I teach an unusual class at Covenant Seminary. It’s a lab of sorts, a three-hour stretch on Tuesday afternoons. In this intimate class, theology students try their hand at communicating both the truth and the ethos they’ve learned through their systematic theology, Bible, language, and other classes. They teach each other and me for twenty to thirty minutes on a chosen passage, recording themselves for playback.
Needless to say—they’re nervous.
Some of these students may have never given a public presentation like this before. My presence and that of their peers increases their anxiety. They know they’ll make mistakes. Their regard for the Word of God is high. Their experience level is low. This combination is a recipe for nerves. It’s also fertile ground for relationship. Public speaking is a vulnerable act, especially when you’re new to it. Students listen carefully, ready to comment but always remembering they’re next up to the podium.
There are a variety of women in my classes, referred to as non-ordination track students. They do not desire to be pastors, campus ministers, or chaplains. They plan to serve Jesus’ church in other roles such as women’s directors, directors of spiritual formation, PhD students, or RUF campus staff. My female students have no ambition toward ordination or preaching, only a steadfast desire to faithfully proclaim the Gospel in their own context, wherever God might lead them. These are the boundaries of our confessional commitments in the PCA, the “limits” for women.
In class recently, I saw something beautiful that reminded me of what is possible when men and women are allowed to support one another in ministry.
What Is Possible When Men and Women Work Together
Sophia documented her fifteen hours of preparation for the message she was giving that day on her manuscript. As she attempted to attach the microphone box to her belt, she simultaneously checked her phone, anxious to know if a friend she had invited would be on time. She shared his reply with us, “Do you want me to come to your class first or pick up the couch for your office?”
Puzzled, I asked, “Who is this?”
“My boss!” she replied with a laughing smile on her face. “I invited him to listen in the lab, but he’s also picking up a couch for my office.”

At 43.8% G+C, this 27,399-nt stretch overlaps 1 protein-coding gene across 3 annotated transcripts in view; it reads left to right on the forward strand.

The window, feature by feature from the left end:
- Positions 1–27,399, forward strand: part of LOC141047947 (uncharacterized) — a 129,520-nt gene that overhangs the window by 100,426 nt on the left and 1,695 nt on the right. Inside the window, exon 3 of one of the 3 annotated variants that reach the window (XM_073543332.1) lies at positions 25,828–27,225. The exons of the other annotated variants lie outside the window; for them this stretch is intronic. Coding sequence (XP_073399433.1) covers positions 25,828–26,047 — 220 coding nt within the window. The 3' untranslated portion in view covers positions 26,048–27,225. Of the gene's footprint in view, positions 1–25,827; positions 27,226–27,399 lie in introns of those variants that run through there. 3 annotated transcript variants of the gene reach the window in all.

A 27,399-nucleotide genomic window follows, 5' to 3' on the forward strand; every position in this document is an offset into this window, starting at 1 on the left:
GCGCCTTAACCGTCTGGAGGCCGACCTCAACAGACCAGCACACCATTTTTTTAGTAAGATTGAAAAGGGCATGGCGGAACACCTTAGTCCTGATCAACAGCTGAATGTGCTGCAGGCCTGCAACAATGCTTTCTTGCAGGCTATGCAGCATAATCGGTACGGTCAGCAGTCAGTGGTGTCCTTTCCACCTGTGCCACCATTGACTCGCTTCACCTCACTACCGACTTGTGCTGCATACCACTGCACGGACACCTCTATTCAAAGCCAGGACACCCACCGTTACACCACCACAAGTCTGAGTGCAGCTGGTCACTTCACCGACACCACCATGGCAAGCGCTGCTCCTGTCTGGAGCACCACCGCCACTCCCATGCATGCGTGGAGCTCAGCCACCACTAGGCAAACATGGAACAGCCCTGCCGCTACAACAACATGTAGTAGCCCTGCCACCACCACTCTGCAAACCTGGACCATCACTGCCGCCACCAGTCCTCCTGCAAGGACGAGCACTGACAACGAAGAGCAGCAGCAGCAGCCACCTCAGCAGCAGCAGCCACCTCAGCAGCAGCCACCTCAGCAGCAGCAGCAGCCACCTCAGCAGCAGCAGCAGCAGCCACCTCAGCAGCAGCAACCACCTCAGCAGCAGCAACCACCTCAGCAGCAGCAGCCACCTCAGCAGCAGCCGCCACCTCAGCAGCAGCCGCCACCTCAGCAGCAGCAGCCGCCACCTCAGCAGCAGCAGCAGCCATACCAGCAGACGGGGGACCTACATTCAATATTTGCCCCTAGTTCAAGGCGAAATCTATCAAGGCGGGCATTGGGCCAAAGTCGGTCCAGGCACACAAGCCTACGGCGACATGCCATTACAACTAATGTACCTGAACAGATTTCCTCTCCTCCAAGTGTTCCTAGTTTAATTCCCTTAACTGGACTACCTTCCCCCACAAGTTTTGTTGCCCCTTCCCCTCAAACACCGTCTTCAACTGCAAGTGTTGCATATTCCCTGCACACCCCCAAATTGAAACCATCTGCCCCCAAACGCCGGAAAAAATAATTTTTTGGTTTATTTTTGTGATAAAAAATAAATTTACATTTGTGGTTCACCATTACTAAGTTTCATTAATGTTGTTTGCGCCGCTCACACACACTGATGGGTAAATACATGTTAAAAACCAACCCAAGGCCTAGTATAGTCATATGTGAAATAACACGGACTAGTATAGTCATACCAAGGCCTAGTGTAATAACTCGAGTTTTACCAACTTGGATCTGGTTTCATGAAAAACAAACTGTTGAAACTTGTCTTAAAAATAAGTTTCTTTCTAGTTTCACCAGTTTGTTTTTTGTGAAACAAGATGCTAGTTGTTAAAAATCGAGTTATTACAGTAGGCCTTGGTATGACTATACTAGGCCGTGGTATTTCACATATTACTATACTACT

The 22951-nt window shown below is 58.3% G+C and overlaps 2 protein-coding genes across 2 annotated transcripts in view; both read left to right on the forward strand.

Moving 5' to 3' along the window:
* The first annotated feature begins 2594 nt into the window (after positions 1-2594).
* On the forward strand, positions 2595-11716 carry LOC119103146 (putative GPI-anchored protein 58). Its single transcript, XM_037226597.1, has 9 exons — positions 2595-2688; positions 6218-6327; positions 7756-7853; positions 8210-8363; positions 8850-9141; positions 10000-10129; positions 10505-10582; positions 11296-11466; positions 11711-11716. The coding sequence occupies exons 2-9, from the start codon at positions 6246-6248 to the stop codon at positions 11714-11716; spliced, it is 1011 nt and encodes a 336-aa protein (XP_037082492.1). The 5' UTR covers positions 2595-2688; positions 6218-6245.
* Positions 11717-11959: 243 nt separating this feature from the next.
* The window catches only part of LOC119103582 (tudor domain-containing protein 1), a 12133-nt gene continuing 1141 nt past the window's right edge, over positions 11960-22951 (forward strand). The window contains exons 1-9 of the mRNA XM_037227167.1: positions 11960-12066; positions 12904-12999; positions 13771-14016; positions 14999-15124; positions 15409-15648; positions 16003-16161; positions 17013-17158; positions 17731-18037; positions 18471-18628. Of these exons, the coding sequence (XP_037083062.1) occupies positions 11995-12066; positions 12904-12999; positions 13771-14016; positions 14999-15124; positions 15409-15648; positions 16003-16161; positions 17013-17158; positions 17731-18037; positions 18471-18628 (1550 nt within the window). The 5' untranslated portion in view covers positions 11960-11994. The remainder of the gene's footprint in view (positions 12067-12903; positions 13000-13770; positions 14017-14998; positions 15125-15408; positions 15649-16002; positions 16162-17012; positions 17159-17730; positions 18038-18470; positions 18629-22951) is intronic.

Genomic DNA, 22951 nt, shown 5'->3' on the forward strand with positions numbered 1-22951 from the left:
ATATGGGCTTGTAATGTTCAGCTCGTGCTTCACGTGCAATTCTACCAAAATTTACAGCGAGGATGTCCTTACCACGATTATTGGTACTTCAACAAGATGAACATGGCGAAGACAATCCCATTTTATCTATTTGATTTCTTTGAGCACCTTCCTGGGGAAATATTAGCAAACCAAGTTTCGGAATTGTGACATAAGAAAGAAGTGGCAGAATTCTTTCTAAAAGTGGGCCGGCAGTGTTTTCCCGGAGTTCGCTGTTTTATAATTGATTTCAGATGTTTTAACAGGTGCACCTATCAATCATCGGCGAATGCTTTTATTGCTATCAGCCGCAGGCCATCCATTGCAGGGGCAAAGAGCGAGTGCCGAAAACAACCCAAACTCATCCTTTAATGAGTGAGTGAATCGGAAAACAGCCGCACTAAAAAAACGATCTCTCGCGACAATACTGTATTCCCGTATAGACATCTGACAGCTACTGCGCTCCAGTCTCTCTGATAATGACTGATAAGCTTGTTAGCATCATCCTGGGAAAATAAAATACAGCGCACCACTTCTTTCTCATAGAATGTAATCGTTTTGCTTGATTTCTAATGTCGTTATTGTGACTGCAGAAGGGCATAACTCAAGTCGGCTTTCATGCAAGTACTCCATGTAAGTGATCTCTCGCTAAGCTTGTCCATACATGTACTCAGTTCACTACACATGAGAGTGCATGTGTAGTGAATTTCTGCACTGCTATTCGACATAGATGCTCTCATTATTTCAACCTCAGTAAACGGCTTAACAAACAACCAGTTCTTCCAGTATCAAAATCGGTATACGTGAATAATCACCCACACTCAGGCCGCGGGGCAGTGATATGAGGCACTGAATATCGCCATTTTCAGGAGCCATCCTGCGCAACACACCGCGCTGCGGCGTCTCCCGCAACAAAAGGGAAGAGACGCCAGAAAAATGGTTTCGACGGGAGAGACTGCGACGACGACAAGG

Sophia’s boss, a pastor of a local church, was apparently coming to listen and support her. As I finished hearing her explanation, another listener walked into the room. Steven also worked at the church where Sophia served as the women’s director and was coming to listen.
As we waited for the furniture-moving pastor, they began to tell me the story of their relationships. Steven, Sophia, and one other student of mine had begun the MDiv program together years before with summer Greek, an intense class full of verb parsing and pop quizzes. There they had bonded and formed a study group that continued for years. They’d walked through Hebrew, Bible classes, and systematics. Along the way, Sophia had been hired by a local church, as had Steven. Now both her boss and co-worker had come to encourage and support her as she tried her hand at a biblical message.
I was curious. What kind of relationship did Sophia have with these two men that gave her the freedom and desire to invite them into such a vulnerable space? As I listened to their conversation, the blanks were filled in for me. Their relationships were full of respect, mutual care, encouragement, and trust. They knew one another’s spouses and children and had eaten at one another’s homes. They had inside jokes. They showed familiarity with one another’s daily lives that was both appropriate and affectionate. They mattered to each other, not just as coworkers, but as friends, confidants, and teammates.
This, I thought, is what is possible. This is the kind of relationship between men and women that bears fruit, encourages gifts, stamps out shame, and brings joy.